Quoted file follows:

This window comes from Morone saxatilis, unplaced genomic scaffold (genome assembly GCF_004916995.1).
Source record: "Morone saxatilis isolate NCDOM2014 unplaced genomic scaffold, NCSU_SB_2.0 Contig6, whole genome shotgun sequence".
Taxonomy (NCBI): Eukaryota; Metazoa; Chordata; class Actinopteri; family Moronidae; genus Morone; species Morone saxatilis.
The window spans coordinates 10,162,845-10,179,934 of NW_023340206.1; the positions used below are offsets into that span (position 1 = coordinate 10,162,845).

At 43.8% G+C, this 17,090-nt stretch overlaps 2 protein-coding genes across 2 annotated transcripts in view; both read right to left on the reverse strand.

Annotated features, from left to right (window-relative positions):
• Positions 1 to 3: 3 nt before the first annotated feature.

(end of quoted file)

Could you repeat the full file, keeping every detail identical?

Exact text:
This window comes from Morone saxatilis, unplaced genomic scaffold (genome assembly GCF_004916995.1).
Source record: "Morone saxatilis isolate NCDOM2014 unplaced genomic scaffold, NCSU_SB_2.0 Contig6, whole genome shotgun sequence".
Taxonomy (NCBI): Eukaryota; Metazoa; Chordata; class Actinopteri; family Moronidae; genus Morone; species Morone saxatilis.
The window spans coordinates 10,162,845-10,179,934 of NW_023340206.1; the positions used below are offsets into that span (position 1 = coordinate 10,162,845).

At 43.8% G+C, this 17,090-nt stretch overlaps 2 protein-coding genes across 2 annotated transcripts in view; both read right to left on the reverse strand.

Annotated features, from left to right (window-relative positions):
• Positions 1 to 3: 3 nt before the first annotated feature.